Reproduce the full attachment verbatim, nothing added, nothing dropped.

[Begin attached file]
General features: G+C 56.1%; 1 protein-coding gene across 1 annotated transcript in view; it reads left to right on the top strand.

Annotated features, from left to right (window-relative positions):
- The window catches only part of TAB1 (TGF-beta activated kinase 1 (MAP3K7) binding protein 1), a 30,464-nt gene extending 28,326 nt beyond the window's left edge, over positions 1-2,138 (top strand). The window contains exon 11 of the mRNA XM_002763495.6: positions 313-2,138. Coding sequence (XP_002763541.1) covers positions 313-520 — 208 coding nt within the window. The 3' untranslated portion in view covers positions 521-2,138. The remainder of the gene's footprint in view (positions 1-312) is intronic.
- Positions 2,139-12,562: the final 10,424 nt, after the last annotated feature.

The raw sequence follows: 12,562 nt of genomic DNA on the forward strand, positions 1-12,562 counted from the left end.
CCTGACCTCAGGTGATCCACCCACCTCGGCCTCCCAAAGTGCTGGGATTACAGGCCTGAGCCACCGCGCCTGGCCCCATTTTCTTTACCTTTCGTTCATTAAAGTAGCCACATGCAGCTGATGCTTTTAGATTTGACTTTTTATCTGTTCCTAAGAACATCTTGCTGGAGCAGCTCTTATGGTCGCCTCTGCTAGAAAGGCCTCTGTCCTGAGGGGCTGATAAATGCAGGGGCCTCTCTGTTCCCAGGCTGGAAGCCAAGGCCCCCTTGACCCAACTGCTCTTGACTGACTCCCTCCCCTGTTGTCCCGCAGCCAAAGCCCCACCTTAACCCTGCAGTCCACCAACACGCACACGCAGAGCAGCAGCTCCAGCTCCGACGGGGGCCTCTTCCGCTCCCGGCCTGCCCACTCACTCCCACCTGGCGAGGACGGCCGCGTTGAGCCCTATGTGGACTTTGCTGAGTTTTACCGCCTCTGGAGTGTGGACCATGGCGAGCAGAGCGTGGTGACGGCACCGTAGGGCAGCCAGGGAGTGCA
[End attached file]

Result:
General features: G+C 56.1%; 1 protein-coding gene across 1 annotated transcript in view; it reads left to right on the top strand.

Annotated features, from left to right (window-relative positions):
- The window catches only part of TAB1 (TGF-beta activated kinase 1 (MAP3K7) binding protein 1), a 30,464-nt gene extending 28,326 nt beyond the window's left edge, over positions 1-2,138 (top strand). The window contains exon 11 of the mRNA XM_002763495.6: positions 313-2,138. Coding sequence (XP_002763541.1) covers positions 313-520 — 208 coding nt within the window. The 3' untranslated portion in view covers positions 521-2,138. The remainder of the gene's footprint in view (positions 1-312) is intronic.
- Positions 2,139-12,562: the final 10,424 nt, after the last annotated feature.

The raw sequence follows: 12,562 nt of genomic DNA on the forward strand, positions 1-12,562 counted from the left end.
CCTGACCTCAGGTGATCCACCCACCTCGGCCTCCCAAAGTGCTGGGATTACAGGCCTGAGCCACCGCGCCTGGCCCCATTTTCTTTACCTTTCGTTCATTAAAGTAGCCACATGCAGCTGATGCTTTTAGATTTGACTTTTTATCTGTTCCTAAGAACATCTTGCTGGAGCAGCTCTTATGGTCGCCTCTGCTAGAAAGGCCTCTGTCCTGAGGGGCTGATAAATGCAGGGGCCTCTCTGTTCCCAGGCTGGAAGCCAAGGCCCCCTTGACCCAACTGCTCTTGACTGACTCCCTCCCCTGTTGTCCCGCAGCCAAAGCCCCACCTTAACCCTGCAGTCCACCAACACGCACACGCAGAGCAGCAGCTCCAGCTCCGACGGGGGCCTCTTCCGCTCCCGGCCTGCCCACTCACTCCCACCTGGCGAGGACGGCCGCGTTGAGCCCTATGTGGACTTTGCTGAGTTTTACCGCCTCTGGAGTGTGGACCATGGCGAGCAGAGCGTGGTGACGGCACCGTAGGGCAGCCAGGGAGTGCA